Jump Force’s single player missions become a tedious but mandatory drag as they’re the only way to earn money or customization features for avatar characters. To make things worse, the game’s use of RNG can be both annoying and at times, unforgiving. There were multiple times where I’d completed a mission only to earn no reward at all, forcing me to redo the process. Thankfully, multiplayer will likely be the feature which keeps players interested in the game. From the get-go, Jump Force’s entire roster is useable in multiplayer so unless you’re determined to use your original character, Jump Force’s single player can be avoided.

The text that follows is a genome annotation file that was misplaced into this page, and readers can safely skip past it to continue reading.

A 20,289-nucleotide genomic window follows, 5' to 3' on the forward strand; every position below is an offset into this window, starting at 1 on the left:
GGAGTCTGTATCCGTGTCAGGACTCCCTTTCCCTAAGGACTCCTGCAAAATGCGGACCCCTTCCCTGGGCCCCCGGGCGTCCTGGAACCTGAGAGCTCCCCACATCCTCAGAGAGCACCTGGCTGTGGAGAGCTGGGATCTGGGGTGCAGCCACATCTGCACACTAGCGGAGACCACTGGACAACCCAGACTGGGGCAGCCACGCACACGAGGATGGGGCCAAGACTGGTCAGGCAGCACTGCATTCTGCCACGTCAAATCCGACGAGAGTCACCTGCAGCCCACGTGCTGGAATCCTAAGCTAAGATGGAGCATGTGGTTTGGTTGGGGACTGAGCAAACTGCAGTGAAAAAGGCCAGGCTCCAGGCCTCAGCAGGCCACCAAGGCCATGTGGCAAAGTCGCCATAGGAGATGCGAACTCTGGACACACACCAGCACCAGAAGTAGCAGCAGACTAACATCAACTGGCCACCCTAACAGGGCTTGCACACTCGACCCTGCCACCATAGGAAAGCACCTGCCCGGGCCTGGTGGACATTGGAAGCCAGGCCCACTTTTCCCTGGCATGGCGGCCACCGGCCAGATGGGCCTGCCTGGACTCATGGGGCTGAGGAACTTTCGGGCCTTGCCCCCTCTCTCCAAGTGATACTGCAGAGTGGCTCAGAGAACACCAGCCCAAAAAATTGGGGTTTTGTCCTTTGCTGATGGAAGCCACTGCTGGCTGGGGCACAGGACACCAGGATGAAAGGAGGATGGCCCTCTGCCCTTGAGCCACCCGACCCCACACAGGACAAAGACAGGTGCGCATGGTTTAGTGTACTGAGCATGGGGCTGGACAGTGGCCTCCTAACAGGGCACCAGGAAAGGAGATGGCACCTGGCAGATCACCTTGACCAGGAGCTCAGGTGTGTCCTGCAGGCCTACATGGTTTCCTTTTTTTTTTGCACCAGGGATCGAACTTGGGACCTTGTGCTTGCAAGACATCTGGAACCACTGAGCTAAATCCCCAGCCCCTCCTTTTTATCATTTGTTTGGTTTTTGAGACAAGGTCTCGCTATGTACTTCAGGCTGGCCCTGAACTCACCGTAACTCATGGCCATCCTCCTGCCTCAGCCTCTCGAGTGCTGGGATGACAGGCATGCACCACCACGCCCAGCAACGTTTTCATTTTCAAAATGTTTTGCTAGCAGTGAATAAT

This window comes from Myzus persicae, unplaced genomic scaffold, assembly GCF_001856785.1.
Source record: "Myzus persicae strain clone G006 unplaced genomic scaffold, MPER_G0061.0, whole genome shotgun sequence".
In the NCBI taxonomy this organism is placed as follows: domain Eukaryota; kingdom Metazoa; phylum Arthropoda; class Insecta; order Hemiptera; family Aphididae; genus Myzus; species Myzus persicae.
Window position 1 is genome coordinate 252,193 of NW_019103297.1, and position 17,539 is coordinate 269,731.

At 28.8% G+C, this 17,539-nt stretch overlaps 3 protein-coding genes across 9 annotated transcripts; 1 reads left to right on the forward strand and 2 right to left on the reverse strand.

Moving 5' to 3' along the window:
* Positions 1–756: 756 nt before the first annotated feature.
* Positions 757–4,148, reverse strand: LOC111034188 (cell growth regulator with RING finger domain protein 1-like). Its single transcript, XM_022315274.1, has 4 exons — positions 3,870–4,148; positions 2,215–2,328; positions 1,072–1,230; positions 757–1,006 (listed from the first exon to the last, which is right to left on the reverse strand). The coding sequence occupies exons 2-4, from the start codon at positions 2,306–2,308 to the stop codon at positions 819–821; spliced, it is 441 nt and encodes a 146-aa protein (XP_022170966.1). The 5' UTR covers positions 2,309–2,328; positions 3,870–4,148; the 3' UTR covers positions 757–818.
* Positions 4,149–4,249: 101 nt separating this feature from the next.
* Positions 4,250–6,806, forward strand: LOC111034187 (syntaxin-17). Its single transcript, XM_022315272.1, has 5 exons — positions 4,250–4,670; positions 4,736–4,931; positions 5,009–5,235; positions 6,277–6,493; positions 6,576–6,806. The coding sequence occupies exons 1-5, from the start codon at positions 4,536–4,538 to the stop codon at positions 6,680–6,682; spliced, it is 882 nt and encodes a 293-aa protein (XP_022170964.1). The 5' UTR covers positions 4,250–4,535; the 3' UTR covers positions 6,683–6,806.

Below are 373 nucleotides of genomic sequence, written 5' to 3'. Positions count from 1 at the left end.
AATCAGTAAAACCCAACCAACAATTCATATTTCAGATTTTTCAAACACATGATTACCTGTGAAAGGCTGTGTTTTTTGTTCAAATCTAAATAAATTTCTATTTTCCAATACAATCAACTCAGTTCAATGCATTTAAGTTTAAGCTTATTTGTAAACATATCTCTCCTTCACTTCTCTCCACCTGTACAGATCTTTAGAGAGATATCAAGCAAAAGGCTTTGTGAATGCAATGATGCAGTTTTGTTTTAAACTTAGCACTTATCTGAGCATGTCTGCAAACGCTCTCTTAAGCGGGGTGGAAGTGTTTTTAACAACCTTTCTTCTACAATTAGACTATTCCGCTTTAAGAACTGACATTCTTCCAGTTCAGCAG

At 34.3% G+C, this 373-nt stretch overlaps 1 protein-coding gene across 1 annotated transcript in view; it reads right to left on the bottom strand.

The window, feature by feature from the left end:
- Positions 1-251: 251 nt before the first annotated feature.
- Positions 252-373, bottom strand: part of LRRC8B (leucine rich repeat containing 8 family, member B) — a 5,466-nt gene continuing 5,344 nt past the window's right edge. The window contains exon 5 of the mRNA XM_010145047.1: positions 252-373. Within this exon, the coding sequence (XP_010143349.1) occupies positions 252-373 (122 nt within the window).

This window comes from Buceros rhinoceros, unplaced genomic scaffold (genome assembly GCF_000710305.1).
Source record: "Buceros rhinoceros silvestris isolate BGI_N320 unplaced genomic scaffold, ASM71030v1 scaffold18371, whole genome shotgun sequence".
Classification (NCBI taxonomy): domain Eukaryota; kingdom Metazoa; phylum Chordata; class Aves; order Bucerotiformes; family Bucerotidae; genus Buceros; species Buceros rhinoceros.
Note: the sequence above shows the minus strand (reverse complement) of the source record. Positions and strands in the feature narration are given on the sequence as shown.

I didn’t expect much from Jump Force and yet, I still can’t help but feel disappointed. Its core gameplay makes for an enjoyable time, something I haven’t been able to say for an anime arena fighter in a long time. Failing in nearly every other aspect though, I find it extremely to wade through Jump Force’s aggressive shortcomings, so much so that I almost wish the fighting mechanics were bad so I could ignore this title completely. In a world where titles like Dragon Ball FighterZ exist, its hard to swallow the pill that is Jump Force.